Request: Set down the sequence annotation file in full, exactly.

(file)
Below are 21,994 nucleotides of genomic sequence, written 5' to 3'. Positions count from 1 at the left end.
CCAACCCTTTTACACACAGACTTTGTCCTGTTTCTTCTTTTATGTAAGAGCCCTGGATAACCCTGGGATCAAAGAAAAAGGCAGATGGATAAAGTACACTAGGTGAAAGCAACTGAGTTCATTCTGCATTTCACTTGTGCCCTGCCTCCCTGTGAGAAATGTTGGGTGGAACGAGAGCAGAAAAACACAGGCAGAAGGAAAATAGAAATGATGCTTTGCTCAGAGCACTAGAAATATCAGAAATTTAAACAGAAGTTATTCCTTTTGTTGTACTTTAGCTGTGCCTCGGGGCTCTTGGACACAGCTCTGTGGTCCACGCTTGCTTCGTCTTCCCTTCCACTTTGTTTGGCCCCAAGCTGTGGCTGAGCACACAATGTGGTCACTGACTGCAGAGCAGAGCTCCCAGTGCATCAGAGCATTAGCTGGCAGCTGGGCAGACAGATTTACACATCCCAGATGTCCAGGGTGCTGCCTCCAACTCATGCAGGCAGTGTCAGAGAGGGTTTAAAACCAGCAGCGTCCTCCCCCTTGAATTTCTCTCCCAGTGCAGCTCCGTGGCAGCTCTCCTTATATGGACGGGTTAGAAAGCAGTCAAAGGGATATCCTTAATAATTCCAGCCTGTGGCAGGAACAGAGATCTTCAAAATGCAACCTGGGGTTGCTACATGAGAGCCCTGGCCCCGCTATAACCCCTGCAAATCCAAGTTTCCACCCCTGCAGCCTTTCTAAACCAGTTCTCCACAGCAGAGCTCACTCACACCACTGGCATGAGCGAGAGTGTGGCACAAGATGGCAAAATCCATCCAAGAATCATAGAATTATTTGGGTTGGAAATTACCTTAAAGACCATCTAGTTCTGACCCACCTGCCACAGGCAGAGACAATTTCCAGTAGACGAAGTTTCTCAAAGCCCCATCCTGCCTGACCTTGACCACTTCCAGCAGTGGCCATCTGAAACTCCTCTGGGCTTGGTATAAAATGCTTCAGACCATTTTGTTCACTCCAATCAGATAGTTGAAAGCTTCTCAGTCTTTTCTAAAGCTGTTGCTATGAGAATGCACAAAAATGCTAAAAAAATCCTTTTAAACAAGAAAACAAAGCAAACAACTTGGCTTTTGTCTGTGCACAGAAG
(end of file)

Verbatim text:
Below are 21,994 nucleotides of genomic sequence, written 5' to 3'. Positions count from 1 at the left end.
CCAACCCTTTTACACACAGACTTTGTCCTGTTTCTTCTTTTATGTAAGAGCCCTGGATAACCCTGGGATCAAAGAAAAAGGCAGATGGATAAAGTACACTAGGTGAAAGCAACTGAGTTCATTCTGCATTTCACTTGTGCCCTGCCTCCCTGTGAGAAATGTTGGGTGGAACGAGAGCAGAAAAACACAGGCAGAAGGAAAATAGAAATGATGCTTTGCTCAGAGCACTAGAAATATCAGAAATTTAAACAGAAGTTATTCCTTTTGTTGTACTTTAGCTGTGCCTCGGGGCTCTTGGACACAGCTCTGTGGTCCACGCTTGCTTCGTCTTCCCTTCCACTTTGTTTGGCCCCAAGCTGTGGCTGAGCACACAATGTGGTCACTGACTGCAGAGCAGAGCTCCCAGTGCATCAGAGCATTAGCTGGCAGCTGGGCAGACAGATTTACACATCCCAGATGTCCAGGGTGCTGCCTCCAACTCATGCAGGCAGTGTCAGAGAGGGTTTAAAACCAGCAGCGTCCTCCCCCTTGAATTTCTCTCCCAGTGCAGCTCCGTGGCAGCTCTCCTTATATGGACGGGTTAGAAAGCAGTCAAAGGGATATCCTTAATAATTCCAGCCTGTGGCAGGAACAGAGATCTTCAAAATGCAACCTGGGGTTGCTACATGAGAGCCCTGGCCCCGCTATAACCCCTGCAAATCCAAGTTTCCACCCCTGCAGCCTTTCTAAACCAGTTCTCCACAGCAGAGCTCACTCACACCACTGGCATGAGCGAGAGTGTGGCACAAGATGGCAAAATCCATCCAAGAATCATAGAATTATTTGGGTTGGAAATTACCTTAAAGACCATCTAGTTCTGACCCACCTGCCACAGGCAGAGACAATTTCCAGTAGACGAAGTTTCTCAAAGCCCCATCCTGCCTGACCTTGACCACTTCCAGCAGTGGCCATCTGAAACTCCTCTGGGCTTGGTATAAAATGCTTCAGACCATTTTGTTCACTCCAATCAGATAGTTGAAAGCTTCTCAGTCTTTTCTAAAGCTGTTGCTATGAGAATGCACAAAAATGCTAAAAAAATCCTTTTAAACAAGAAAACAAAGCAAACAACTTGGCTTTTGTCTGTGCACAGAAG